Biggest complaint for me was that most of the vegetarian dishes tended to be very creamy - I would have liked more textures and levels of heat. Also, I'm not a fan of truffles and their infusion in dishes is very pronounced - and they are not shy with the use of truffles at Alexander's.
Biggest pluses? A whole bread basket of different choices (at least five) and not one measly roll they dole out with tongs. They also left the basket on the table the whole meal which I appreciated. Also, it was my husband's birthday and they gave us each a free glass of Proseco, along with a small chocolate mousse like cake for dessert for him with a candle and everything.
There was no pressure to order bottled water or fancy wine - my husband had a cocktail and I just had water.
Now that we have experienced it for the first time, I know what I want to sample next time - the hamachi shooters, the dessert fondue, and I would cobble together my own assortment of appetizers instead of going with the six they have grouped as a "meal."
All in all, we could not have been more pleased and I thank you all for guiding us with your suggestions - it really is much more than just a steakhouse.
Just one question:
What is it with steakhouses and cotton candy for dessert? I just don't get it!
re: Bria Silbert
I tried the new Alexander's lunch about a month ago. Some context that needs to be added here: Alexander's original lunch service used the main (huge) steakhouse dining area, but stopped because (I gather from the server's comments) it was too expensive to open the whole restaurant for lunch. I enjoyed the hamburger and French-dip sandwich in the earlier days; that sandwich also was overstuffed, even half might be a lot for one diner. (Then, and again now with the large ramen portion, I've caught indications from the servers that sending no diner away still hungry is sort of a theme at Alexander's.)
After a couple of years without lunches, the new service opened a few months ago in a dedicated annex far to the left of the main entrance. Diners familiar with Alexander's but not this new annex should not try the main entrance for lunch (as I did). The new lunch space has windows around and more light than the main steakhouse. With the windows and the bar counter down one side, its layout imparted a slight "diner" impression visually.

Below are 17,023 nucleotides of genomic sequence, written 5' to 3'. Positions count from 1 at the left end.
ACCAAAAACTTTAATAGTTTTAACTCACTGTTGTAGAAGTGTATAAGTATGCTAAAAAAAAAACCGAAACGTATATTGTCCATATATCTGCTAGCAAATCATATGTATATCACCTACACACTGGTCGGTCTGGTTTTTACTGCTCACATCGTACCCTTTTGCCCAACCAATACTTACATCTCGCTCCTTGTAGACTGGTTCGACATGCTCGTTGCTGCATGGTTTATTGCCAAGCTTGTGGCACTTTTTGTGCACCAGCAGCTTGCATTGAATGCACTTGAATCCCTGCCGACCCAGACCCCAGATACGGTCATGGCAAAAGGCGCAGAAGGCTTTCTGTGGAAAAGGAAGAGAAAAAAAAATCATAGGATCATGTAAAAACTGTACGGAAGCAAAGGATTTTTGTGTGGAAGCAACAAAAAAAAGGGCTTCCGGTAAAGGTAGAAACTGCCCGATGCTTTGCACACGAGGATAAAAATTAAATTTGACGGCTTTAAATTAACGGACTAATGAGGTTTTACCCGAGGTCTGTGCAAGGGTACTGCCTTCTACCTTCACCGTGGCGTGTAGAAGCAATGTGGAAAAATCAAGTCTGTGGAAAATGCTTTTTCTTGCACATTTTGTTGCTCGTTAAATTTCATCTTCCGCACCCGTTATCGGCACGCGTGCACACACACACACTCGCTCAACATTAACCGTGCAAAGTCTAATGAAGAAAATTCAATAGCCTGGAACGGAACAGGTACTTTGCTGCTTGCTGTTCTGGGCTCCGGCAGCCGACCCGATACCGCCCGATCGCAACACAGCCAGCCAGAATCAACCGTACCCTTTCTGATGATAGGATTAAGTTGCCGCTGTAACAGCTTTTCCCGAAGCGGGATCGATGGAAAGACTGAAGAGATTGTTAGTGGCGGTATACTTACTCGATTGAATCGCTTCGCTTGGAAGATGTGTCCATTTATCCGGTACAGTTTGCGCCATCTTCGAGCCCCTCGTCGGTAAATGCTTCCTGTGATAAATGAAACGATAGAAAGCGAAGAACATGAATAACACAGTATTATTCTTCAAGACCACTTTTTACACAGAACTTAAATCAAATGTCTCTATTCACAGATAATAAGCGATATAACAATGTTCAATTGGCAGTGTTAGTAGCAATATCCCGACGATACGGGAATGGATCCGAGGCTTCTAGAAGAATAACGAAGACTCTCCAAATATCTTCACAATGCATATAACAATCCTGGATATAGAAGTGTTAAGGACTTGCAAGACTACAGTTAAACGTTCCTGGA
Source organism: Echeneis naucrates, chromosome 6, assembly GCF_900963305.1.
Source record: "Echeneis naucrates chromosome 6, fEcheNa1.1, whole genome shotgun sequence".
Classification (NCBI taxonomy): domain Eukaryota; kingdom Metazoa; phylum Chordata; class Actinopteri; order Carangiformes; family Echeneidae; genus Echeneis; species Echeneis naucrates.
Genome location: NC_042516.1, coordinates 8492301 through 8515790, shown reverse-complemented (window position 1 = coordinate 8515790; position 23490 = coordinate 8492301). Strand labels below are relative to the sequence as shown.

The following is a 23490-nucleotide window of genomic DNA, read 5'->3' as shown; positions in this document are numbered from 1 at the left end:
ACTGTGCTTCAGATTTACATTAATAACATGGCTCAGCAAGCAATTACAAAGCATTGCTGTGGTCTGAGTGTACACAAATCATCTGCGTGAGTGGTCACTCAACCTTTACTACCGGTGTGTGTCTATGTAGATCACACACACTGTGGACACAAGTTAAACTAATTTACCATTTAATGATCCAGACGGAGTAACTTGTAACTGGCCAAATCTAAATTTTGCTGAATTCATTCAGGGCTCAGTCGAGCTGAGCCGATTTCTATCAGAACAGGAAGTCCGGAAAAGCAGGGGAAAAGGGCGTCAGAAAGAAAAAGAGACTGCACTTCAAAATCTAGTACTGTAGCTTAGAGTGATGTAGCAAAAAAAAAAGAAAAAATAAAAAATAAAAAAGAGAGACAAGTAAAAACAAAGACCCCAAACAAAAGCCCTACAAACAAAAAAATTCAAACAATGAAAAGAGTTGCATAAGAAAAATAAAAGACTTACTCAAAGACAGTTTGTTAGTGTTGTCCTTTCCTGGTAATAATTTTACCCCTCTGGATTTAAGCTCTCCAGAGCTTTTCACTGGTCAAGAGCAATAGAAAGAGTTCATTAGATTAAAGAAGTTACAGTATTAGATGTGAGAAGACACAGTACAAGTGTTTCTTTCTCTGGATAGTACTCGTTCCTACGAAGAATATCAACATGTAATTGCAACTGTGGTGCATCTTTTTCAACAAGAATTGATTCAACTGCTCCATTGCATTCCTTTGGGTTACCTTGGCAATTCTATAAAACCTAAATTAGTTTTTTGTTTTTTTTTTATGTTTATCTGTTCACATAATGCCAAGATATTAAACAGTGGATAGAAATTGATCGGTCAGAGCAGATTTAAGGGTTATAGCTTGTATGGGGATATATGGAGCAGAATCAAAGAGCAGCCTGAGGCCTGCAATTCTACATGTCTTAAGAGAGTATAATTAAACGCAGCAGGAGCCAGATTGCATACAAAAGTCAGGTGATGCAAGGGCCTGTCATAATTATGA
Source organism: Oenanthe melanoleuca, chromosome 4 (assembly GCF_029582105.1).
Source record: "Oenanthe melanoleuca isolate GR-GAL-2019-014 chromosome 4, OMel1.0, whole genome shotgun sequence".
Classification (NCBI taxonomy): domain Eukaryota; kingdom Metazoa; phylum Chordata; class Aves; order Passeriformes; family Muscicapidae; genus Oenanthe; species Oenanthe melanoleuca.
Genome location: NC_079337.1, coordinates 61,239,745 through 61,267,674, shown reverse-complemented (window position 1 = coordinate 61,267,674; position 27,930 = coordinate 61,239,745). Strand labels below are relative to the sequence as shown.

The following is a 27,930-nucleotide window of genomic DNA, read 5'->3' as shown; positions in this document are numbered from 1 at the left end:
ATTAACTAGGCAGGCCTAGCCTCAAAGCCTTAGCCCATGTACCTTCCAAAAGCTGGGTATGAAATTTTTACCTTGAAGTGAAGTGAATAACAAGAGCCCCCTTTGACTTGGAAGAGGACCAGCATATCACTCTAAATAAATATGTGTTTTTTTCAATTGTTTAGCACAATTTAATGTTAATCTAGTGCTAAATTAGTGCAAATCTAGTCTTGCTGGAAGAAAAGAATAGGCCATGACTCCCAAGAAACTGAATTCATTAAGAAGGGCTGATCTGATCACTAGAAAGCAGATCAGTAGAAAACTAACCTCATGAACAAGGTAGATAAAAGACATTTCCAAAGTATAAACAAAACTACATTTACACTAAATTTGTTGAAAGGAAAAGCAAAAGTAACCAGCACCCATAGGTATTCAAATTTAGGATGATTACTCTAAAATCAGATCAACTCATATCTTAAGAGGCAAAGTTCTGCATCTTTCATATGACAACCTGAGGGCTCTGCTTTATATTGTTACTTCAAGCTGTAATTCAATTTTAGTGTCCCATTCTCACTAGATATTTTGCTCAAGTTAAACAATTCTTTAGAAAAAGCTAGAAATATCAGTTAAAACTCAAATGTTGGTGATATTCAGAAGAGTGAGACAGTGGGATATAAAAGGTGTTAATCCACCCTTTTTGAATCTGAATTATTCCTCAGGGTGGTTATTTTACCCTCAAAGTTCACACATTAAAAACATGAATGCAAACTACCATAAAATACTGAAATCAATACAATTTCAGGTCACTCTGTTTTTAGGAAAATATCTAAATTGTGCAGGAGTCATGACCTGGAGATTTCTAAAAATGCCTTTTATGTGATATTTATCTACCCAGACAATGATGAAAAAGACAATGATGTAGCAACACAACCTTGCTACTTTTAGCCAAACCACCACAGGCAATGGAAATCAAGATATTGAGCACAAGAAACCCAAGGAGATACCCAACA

From the lunch menu that day, "Yaki-Ebi" ramen bowl with the works ($13) included pork belly and the grilled shrimp and lots of Other Stuff. I found it delicious, the broth hearty as expected at a place like Alexander's. My noodles were excellent and not stuck together. It was also huge. It may be the first time I've walked away from a restaurant ramen with a good deal of broth still in the bowl.
Something else, worth mention in itself for any Burgundy or Pinot-Noir fans. The bar offered, by the glass ($20) a Prince de Merode Aloxe-Corton AC from a fairly recent vintage but drinking like red velvet, full of minerals and fruit. I've bought superb red Burgs from this esteemed producer in past years. After a sample offered by the shrewd barkeep who sensed my weakness (but also demonstrated thereby that the bottle was neither corked nor oxidized), I couldn't resist starting lunch with a glass, though it magnified the bill. Then after the vast ramen, a cup of black coffee (which was not bad) finished things well. I also checked the full dinner-time wine menu and saw again the insightful, eclectic selection Alexander's has maintained for years. All price ranges. Some connoisseurs' items that aren't necessarily expensive, which the wine staff will gladly point out, as well as flashy labels customarily demanded by diners more ostentatious and less wine-wise. Above all a willingness to offer wines because they work with the food, whether or not they're fashionable or fit clichés. (Mineraled tart European-style Rieslings with beef, for example, a glorious pairing and sort of a wine geeks' secret for years, is starting to become mainstream, but Alexander's has offered it since opening.)